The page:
Video game and console retailer GameStop (NYSE:GME) just reported one of its best quarters ever, and management believes the new generation of gaming devices represents a "cycle on steroids" because of the platform diversity and growing consumer penetration. The near-term future indeed looks bright for the company, but what about further down the road?

Currently, investing in GameStop represents one of the best ways to gain exposure to the best that video gaming has to offer. After the acquisition of archrival EB Games, it's the most dominant store retailer in the land and one of the only pure-play sellers of gaming software games and hardware consoles. So investors can benefit from the surprising popularity of Nintendo's Wii, along with already-predicted solid performance of Sony's (NYSE:SNE) Playstation 3 and Microsoft's (NASDAQ:Microsoft) Xbox 360.

All of the popular games will be sold through GameStop as well, so trying to pick whether Electronic Arts' (NASDAQ:ERTS) Tiger Woods PGA Tour 07 or Take-Two Interactive's (NASDAQ:TTWO) Grand Theft Auto turn out to be best sellers becomes less of an issue. GameStop also sells a fair amount of used games and consoles, so it captures revenue from all parts of the gaming spectrum.

Right now, GameStop is firing on all cylinders. Today it reported an impressive 72% in full-year sales as it completed the EB Games purchase and witnessed the release of the latest generation of game consoles and related software. Diluted earnings jumped nearly 24%, and management is projecting another 30% increase for 2007. It also sees 25% earnings growth for fiscal 2008 and 2009.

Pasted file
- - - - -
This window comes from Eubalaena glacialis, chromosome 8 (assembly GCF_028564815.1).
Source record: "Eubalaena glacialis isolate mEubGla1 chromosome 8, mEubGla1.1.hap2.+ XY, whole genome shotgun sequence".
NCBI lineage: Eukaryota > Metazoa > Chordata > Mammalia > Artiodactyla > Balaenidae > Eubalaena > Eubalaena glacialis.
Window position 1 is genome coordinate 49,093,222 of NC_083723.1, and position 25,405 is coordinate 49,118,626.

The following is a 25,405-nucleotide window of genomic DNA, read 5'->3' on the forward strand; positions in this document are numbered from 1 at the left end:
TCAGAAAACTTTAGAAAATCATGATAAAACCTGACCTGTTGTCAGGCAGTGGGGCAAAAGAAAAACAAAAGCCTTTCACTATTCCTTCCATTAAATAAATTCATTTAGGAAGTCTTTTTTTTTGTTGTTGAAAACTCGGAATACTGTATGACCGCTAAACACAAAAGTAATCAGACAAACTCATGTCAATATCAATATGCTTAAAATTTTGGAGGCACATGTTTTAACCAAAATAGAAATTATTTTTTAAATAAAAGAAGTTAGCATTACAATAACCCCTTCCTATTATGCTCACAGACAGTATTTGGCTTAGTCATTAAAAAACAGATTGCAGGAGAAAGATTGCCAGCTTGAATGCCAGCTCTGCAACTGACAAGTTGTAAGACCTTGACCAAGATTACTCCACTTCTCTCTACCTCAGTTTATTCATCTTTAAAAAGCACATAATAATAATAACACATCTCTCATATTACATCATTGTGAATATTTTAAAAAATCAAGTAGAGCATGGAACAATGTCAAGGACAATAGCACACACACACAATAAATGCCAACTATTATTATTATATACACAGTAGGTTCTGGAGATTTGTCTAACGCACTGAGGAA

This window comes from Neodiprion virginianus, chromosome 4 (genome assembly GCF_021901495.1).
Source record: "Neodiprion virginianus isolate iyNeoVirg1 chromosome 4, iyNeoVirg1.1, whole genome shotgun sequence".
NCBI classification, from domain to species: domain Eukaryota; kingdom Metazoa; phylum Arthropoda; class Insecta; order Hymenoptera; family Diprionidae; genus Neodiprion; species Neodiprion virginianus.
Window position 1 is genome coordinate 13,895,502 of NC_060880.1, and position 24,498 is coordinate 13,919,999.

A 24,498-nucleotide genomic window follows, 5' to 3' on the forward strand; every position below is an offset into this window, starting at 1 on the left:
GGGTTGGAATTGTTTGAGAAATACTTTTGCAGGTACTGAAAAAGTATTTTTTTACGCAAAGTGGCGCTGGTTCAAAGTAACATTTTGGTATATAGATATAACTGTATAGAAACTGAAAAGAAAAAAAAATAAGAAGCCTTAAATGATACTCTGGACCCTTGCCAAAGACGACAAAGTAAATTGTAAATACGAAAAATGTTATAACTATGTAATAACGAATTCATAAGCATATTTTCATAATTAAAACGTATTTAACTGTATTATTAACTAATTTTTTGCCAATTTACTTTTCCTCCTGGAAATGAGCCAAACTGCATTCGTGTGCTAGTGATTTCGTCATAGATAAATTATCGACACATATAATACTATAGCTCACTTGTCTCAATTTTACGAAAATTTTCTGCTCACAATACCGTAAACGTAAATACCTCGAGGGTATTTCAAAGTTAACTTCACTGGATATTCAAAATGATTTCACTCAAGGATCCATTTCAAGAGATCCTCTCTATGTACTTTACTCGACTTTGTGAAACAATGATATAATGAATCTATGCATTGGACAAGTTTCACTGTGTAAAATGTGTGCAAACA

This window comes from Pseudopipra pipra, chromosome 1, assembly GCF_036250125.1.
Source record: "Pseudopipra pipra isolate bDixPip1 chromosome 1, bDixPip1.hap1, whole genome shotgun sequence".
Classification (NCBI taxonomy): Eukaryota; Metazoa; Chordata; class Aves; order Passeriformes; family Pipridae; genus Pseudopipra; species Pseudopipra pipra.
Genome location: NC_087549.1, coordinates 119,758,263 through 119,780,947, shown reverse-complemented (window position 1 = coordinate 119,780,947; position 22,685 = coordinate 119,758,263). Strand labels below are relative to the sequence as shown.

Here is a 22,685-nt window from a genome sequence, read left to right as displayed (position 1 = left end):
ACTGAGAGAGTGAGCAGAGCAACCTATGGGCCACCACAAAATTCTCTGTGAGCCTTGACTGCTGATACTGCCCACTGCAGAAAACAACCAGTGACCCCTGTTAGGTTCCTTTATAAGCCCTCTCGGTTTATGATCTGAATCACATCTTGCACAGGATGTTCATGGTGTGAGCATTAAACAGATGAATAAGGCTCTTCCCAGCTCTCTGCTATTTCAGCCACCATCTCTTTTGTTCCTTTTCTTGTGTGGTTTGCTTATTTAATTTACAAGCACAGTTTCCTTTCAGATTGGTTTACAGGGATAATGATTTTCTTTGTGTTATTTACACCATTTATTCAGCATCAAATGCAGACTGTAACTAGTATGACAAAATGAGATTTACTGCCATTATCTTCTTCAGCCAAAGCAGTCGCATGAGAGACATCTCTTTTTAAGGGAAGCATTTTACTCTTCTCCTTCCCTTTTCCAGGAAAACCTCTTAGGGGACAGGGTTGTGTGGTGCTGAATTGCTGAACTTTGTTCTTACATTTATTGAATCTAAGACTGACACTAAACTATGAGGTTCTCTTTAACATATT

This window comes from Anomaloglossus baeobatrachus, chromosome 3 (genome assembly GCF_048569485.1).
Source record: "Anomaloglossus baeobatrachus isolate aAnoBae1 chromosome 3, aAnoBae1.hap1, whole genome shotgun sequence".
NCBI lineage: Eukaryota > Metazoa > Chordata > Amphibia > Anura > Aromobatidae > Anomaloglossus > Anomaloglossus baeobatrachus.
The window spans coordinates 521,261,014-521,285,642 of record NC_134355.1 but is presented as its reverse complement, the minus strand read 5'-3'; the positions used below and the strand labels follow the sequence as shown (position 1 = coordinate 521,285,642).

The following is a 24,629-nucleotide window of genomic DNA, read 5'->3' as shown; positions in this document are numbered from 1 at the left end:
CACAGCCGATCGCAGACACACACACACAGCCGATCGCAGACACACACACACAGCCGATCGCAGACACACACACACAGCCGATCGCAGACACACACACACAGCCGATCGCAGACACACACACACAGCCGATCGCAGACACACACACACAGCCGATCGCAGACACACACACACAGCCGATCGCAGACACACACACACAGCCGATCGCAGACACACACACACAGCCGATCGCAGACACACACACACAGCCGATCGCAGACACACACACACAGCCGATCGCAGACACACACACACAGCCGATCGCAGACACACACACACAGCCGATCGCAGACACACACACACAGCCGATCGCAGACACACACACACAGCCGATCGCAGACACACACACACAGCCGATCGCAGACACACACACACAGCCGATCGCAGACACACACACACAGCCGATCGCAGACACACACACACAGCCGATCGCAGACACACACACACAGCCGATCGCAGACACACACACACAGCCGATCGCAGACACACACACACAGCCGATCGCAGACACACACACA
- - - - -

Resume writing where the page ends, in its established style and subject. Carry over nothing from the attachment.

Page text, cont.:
Better yet, management is aggressively paying down debt and completed a two-for-one stock split earlier this month, demonstrating that stock performance is as red-hot as company growth. The stock advanced nearly 12% today after the solid earnings report, but could be set for further gains if performance comes in as currently anticipated.

In a nutshell, things look great for at least the next couple of years, but you have to wonder how online gaming will end up affecting GameStop's store base. Investors are currently shunning Blockbuster (NYSE:BBI) as video rentals and sales move online, and the music industry is reeling big time as consumers shift from CDs to online singles, sold increasingly through Apple's (NASDAQ:AAPL) iTunes website.

Game consoles offer online capabilities, as well as the ability to play movies and music in a number of instances. But at some point, downloading games will reach a critical mass and become the preferred method for obtaining software. How GameStop adjusts to this reality will determine its retailing fortunes over the next five to 10 years. It'll do just fine if it uses its current strength to plan for what will inevitably occur in the industry.

For related Foolishness:

GameStop, Nintendo, and Electronic Arts are Motley Fool Stock Advisor recommendations. To find out how they're helping the newsletter beat the market, sign up today for your free 30-day trial.

Microsoft is an Inside Value recommendation.

Fool contributor Ryan Fuhrmann is long shares of Blockbuster and Microsoft but has no financial interest in any other company mentioned. Feel free to email him with feedback or to discuss any companies mentioned further. The Fool has an ironclad disclosure policy.